Санкт-Петербург (St. Petersburg): Типо.-лит. А.Е. Ландау, 1893. First edition. Softcover. Large octavo. , 121, , 41, pp. Wrappers missing.
In this detailed study, George Moses Price, a Russian-Jewish newspaper correspondant, analyzes the figures for the 1881 to 1891 Russian-Jewish migration following the pogroms of 1881 in the Pale of Settlement, a western region of Imperial Russia, in which permanent residency by Jews was allowed and beyond which Jewish permanent residency was generally prohibited. It extended from the eastern pale, or demarcation line, to the western Russian border with the Kingdom of Prussia (later the German Empire) and with Austria-Hungary. The Pale was first created by Catherine the Great in 1791, after several failed attempts by her predecessors, notably the Empress Elizabeth, to remove Jews from Russia entirely, unless they converted to Russian Orthodoxy, the state religion. Jewish life in the shtetls ("little towns") of the Pale of Settlement was hard and poverty-stricken. The concentration of Jews in the Pale made them easy targets for pogroms and anti-Jewish riots by the majority population. These, along with the repressive May Laws, often devastated whole communities. Though pogroms were staged throughout the existence of the Pale, particularly devastating attacks occurred between 1881-1883 and 1903-1906, targeting hundreds of communities, killing thousands of Jews.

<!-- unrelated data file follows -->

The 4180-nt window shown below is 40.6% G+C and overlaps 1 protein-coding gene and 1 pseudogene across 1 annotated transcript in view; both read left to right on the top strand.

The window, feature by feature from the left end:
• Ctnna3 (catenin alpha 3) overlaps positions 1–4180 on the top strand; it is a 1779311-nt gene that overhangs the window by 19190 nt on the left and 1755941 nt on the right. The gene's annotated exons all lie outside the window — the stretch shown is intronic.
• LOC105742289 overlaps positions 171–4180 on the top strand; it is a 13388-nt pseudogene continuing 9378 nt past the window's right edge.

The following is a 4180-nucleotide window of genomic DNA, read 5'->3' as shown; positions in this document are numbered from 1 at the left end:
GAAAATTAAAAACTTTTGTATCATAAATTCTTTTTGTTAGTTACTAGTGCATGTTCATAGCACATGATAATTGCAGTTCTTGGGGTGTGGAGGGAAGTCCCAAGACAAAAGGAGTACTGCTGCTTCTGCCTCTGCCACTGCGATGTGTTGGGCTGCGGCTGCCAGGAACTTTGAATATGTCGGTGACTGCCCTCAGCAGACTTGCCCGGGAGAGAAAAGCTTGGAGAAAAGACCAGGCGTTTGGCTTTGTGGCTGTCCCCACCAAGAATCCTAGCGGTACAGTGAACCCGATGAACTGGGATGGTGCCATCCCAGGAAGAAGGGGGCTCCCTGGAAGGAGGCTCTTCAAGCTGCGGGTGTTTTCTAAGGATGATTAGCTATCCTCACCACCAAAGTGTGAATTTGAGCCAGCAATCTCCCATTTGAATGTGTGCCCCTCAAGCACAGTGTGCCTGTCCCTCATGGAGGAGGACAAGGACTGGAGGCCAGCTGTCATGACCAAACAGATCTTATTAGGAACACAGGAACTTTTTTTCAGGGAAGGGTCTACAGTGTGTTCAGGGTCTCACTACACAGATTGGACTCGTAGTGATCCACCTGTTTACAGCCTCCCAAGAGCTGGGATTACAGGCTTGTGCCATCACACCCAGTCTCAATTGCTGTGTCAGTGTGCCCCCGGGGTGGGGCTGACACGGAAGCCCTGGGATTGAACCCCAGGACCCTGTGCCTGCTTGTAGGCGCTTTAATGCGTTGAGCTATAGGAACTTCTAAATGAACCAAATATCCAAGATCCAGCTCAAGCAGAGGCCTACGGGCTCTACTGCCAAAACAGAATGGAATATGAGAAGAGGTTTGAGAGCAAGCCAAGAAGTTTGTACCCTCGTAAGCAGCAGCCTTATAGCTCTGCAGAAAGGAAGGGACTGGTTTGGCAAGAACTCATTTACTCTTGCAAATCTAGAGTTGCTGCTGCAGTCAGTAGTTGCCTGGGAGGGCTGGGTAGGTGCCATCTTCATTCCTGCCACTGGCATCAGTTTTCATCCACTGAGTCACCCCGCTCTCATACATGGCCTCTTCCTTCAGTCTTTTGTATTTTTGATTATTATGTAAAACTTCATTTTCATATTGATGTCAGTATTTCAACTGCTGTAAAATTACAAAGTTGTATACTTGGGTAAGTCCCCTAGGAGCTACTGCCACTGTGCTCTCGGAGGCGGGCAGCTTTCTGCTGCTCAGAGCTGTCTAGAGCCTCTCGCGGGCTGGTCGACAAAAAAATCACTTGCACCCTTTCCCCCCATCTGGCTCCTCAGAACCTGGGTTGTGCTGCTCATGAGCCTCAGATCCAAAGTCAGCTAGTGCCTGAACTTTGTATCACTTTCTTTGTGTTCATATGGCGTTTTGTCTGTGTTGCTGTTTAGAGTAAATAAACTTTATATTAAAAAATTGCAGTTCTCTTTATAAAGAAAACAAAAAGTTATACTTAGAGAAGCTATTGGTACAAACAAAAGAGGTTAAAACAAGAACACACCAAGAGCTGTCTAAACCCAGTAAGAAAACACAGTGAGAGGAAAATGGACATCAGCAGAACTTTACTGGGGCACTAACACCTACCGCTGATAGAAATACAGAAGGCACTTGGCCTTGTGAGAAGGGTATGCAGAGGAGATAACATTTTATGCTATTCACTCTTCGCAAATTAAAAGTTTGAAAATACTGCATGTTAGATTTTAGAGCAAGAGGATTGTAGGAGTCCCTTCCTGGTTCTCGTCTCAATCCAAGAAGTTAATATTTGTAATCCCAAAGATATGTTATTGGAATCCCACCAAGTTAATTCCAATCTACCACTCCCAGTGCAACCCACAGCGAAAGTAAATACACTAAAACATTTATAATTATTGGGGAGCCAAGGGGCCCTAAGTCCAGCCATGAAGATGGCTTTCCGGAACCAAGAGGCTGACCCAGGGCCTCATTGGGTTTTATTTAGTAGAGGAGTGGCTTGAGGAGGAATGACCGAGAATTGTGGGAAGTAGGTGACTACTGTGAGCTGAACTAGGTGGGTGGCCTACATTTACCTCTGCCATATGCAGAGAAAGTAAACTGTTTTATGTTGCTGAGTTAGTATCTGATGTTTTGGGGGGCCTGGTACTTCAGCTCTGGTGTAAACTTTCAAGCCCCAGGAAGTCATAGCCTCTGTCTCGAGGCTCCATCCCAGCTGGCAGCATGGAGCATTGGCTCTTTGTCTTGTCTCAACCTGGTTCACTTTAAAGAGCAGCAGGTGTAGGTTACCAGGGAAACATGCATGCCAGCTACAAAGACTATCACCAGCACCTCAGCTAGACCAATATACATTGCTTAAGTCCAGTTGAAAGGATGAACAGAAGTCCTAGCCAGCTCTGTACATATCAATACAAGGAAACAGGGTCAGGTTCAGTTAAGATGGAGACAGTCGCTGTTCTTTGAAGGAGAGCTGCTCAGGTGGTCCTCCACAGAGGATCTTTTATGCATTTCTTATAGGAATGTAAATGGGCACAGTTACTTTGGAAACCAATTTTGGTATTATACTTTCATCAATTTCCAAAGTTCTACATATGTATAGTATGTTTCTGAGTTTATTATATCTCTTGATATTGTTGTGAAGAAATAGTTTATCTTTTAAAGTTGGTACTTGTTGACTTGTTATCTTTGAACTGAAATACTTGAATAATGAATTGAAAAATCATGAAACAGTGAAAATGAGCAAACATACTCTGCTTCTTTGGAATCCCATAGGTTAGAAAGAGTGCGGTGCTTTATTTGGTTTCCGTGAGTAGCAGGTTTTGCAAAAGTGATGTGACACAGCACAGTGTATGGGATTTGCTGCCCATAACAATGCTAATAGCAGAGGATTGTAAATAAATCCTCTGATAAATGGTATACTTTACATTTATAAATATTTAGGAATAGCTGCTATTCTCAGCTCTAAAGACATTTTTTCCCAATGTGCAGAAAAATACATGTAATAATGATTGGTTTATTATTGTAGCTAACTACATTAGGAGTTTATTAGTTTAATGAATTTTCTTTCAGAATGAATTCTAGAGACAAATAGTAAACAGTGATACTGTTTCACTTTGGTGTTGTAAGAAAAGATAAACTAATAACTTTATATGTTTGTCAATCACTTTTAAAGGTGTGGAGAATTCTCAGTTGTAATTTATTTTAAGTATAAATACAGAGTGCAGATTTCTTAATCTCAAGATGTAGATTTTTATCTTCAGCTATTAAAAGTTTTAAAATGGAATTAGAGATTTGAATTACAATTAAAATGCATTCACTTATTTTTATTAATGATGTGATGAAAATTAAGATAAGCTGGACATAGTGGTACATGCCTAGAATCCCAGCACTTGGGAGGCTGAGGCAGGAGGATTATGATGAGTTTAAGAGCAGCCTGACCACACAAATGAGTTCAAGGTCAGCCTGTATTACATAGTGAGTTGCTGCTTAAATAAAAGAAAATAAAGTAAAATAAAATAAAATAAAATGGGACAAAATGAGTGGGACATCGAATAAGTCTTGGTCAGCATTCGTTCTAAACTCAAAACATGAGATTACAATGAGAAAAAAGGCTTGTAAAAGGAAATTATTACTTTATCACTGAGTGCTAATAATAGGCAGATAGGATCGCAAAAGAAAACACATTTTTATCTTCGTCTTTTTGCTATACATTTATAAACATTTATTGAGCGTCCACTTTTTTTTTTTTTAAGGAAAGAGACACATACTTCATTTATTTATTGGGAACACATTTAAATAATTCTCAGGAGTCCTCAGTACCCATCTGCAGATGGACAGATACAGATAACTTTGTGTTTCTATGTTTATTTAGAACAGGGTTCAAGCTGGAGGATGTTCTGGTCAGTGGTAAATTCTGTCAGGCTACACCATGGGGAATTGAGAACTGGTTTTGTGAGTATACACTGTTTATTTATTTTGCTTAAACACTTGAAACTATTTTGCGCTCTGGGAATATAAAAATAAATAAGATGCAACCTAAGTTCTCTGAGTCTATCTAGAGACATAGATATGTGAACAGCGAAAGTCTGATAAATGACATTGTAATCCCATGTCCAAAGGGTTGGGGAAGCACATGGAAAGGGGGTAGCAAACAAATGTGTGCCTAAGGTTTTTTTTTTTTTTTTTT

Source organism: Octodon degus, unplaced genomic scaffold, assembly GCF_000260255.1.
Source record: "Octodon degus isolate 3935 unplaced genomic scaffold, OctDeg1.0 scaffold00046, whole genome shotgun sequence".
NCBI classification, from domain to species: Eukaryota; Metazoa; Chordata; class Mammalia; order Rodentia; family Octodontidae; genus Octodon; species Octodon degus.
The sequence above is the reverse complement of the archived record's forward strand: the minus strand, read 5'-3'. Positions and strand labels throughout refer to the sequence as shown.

Although the concentration of pogroms in the southern region of the Pale might imply that the dominance of settlers from the South Pale was typical of Jewish migration in the early 1880s, this was not the case. Indeed, George Moses Price reveals that the Jewish immigration figures for the period of mass migration (1881-1891) indicate that most were from the North or Northwest Pale (areas hit most strongly by economic hardship).
Wrappers missing. Age-toning along paper margin. Text in Russian. Pages in overall good to good+ condition. g to g+. Item #40312